By Tiffany Brown
As the years go by, increasingly audiences see strong female women emerge in cult film. There have been several notables to appear on the big screen: Ellen Ripley, and Sarah Connor, to name a few, but television has always been lacking. Sure, strong women like Charlie’s Angels, the Bionic Woman, and Wonder Woman have graced the small screen, but none of them really compared to their big screen counterparts. Until a flippant, ex-cheerleading arsonist arrived in Sunnydale, California. Her name was Buffy Summers.
The year was 1997 when the CW Network (nee WB Television Network) premiered a television show based on a movie that flopped five years prior. Critics laughed, fans cringed, and everyone counted down until cancellation. Apparently, the Powers that Be at the network knew something the rest of us didn’t. The show had low ratings compared to the big networks, but by the end of the first season proved that this was something special. Many, like myself, watched the show during the summer hiatus in re-runs after it was picked up for a second season. Though I loved the movie for all it’s campiness, I never thought the television show it spawned would last. Once I knew it was staying (at least for a 2nd season), I tuned in. Not only was I amazed by Sarah Michelle Geller (Buffy), whom I knew from “All My Children”, but I was enthralled by David Boreanaz (Angel). I’d be lying if I denied he was one of the reasons I watched past the pilot, but watch I did. Not only was I impressed by the acting, and dialogue, having just finished my first year of college, I was blown away by how accurately Joss Whedon had captured high school.
For the uninitiated, “Buffy” told the story of a 15 year old girl who was chosen to fight vampires, and the forces of darkness. One girl in all the world held this title, the powers, and the responsibilities that come with it. “Buffy the Vampire Slayer” went on for seven seasons, and aired on two different networks. During the show’s run, “Buffy” obtained a loyal fan following, spawned a spin-off (“Angel”), critical praise, and garnered a Golden Globe nomination as well as winning three Emmy Awards. It has also been held as one of the greatest television show’s of all time. When this iconic show ended, it left a void. Many tried to fill it, but unfortunately, they all fell short, with the exception of Jessica Alba’s Max (James Cameron’s “Dark Angel”). It wasn’t until 2008 when Josh Friedman brought Sarah Connor back from the dead that the void was truly filled.
Sarah Connor reemerged, not in film, but on television on Fox’s “Terminator: The Sarah Connor Chronicles.” This series starred Lena Headey (“300”), Thomas Dekkar (“Heroes”), and Summer Glau (“Firefly”). The show occurs after the events of Terminator 2, and totally ignores Terminator 3’s timeline. Again, Sarah has to protect her son, John, from the machines. Like before, she has help from a Terminator (Glau) who was sent from the future by none other than John himself. Without giving too much away, the three continue their run from the machines through time, and are joined by John’s uncle Derek Reese (Brian Austin Green). Critically acclaimed, with great acting, and special effects, the show only lasted two seasons due to low ratings in the show’s second season, and an exorbitant budget. I often wonder if the show had run on the CW Network, if it would still be around today. Speaking of the CW, we have them to thank for our current female ass-kicker: Nikita.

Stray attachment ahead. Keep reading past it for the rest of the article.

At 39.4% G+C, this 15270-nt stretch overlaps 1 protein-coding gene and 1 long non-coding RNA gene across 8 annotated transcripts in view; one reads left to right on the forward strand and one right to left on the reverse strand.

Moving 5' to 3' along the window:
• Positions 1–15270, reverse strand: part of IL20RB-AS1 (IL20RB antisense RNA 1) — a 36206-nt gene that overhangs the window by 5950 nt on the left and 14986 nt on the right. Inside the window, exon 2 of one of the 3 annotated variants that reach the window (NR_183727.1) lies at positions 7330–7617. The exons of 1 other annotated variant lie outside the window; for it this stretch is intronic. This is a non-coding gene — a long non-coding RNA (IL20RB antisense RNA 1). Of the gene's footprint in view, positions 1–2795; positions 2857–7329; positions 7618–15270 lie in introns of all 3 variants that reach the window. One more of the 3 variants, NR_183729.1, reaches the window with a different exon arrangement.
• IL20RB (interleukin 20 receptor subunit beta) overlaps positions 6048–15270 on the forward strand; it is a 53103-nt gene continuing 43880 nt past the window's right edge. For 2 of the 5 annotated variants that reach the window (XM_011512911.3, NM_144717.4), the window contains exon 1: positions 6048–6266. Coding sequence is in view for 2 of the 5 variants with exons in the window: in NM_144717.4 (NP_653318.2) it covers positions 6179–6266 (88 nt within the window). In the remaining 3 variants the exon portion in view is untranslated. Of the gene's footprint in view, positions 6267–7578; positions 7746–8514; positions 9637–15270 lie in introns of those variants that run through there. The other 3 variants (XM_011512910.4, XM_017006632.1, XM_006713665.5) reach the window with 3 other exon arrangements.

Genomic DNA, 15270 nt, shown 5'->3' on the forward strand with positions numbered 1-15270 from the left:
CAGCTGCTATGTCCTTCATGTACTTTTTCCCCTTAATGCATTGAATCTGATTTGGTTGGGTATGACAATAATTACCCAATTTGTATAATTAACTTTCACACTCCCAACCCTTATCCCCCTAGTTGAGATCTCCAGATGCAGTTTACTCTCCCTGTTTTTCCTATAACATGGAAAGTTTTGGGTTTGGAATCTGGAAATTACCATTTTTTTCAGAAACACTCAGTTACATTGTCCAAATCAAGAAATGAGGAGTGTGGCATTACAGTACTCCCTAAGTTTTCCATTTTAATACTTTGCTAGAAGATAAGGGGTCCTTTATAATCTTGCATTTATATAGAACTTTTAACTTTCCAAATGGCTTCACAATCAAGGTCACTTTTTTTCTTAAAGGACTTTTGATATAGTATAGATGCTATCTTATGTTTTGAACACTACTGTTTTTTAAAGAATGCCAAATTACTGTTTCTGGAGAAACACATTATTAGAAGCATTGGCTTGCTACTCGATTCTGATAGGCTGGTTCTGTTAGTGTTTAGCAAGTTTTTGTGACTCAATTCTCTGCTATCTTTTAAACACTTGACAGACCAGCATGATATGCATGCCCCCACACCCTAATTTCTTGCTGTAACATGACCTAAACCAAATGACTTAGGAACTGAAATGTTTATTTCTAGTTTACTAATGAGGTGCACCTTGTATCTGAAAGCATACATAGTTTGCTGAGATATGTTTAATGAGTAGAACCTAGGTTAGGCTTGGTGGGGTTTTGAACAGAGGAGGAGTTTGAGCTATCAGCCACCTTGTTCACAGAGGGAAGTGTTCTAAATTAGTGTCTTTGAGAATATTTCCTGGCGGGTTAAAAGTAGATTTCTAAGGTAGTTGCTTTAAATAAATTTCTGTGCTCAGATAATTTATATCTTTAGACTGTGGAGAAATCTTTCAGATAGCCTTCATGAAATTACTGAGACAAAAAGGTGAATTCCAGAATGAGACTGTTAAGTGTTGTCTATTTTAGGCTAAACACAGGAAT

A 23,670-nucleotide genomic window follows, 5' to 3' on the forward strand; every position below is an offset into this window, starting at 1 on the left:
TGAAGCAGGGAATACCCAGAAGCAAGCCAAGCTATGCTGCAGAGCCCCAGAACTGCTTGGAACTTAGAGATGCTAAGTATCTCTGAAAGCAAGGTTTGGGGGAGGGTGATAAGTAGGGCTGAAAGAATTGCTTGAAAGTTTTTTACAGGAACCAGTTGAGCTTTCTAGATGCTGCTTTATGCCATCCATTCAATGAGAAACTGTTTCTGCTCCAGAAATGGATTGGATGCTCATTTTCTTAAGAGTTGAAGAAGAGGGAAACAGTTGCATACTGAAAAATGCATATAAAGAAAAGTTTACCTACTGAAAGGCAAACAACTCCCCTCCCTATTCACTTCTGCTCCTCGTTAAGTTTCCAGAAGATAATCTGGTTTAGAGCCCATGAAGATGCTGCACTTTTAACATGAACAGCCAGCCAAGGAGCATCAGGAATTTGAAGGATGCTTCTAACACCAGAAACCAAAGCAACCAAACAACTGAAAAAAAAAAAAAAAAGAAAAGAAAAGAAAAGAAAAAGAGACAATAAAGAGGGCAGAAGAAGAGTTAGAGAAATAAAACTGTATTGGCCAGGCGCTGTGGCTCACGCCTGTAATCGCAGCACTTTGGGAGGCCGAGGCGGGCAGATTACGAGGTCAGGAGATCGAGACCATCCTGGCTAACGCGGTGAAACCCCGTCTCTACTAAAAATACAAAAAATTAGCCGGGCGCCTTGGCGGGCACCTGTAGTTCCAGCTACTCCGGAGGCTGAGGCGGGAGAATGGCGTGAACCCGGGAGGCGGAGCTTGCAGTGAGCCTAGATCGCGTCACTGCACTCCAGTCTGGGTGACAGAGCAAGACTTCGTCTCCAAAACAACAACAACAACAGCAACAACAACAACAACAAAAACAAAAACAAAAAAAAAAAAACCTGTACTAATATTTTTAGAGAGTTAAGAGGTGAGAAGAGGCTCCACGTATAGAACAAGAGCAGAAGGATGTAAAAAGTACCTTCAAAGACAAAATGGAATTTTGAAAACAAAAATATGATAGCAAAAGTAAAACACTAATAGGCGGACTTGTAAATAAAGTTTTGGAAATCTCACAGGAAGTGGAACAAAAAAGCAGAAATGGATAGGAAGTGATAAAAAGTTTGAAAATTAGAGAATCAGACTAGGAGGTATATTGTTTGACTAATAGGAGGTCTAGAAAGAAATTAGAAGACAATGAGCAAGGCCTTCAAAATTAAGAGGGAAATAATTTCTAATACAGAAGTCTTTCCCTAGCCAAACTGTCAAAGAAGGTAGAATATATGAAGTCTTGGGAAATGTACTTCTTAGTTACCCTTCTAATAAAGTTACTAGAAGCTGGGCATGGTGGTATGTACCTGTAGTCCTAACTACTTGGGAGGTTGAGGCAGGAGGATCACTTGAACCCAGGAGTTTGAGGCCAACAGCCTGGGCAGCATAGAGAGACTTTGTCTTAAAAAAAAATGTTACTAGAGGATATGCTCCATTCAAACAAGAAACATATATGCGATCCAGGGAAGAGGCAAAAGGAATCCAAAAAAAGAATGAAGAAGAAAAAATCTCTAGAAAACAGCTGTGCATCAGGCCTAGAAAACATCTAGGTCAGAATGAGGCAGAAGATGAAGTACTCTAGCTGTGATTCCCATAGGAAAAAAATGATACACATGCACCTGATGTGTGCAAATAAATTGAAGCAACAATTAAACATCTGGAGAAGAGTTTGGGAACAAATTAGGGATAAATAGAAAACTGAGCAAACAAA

“Nikita” (2010) just finished it’s freshman year on the CW Network, and takes place after the original story ended. Nikita is based on the French film “La Femme Nikita” (1990), and was previously turned into a television series of the same name (1997). It tells the story of a drug addict, and thief who gets taken in by “Section One,” a clandestine agency that trains her to be a secret agent. In the new show, Nikita has escaped from Section, and is trying to bring them down. Aiding her, is Alex, a young girl who reminds Nikita of herself, and is acting as a mole. The show stars Maggie Q, Hong Kong action star, as Nikita. Not only does this give us a new woman to root for as she takes down the bad guys, but it advances women on another front: race. In the past, Nikita was always played by a Caucasian actress. Casting Maggie Q in the titular role shows that casting directors can think out of the box, and still have an audience.
Following the success of “The Vampire Diaries,” the CW Network has decided to bring yet another of L.J. Smith’s novels to television. “The Secret Circle” is about a 16 year old girl named Cassie who moves to New Salem only to find out she, and all her new friends are witches. With Kevin Williamson at the helm, the network is sure to have another big hit on their hands. The series will star Brittany Robertson (“Life Unexpected”), and Thomas Dekkar (“T:TSCC”), and is one of the highest anticipated shows of the 2011-2012 television season. Having seen the pilot myself at 2011 San Diego Comic-Con, I can tell you truly that this show will make your fall Must See TV list. In fact, beside’s ‘The Ringer’, this is my most anticipated fall show.
‘The Ringer’ marks Sarah Michelle Geller’s return to the network that made her a household name. In the show, she plays identical twins, Siobhan and Bridget, who get involved in a case of mistaken identity, revenge, and murder. The CW Network has been very hush-hush so far about what this show, but from the trailer, it looks fantastic!
All of these women have proven that women can be just as bad-ass as their male counterparts, and still have audiences flocking to watch. Not only that, but they have brought more women into the sci-fi genre, and have maintained them through the years, as well as generated new female fans. With ‘The Secret Circle’ and ‘The Ringer’ debuting this fall on the CW Network, I am sure more than ever that kick-ass women are here to stay!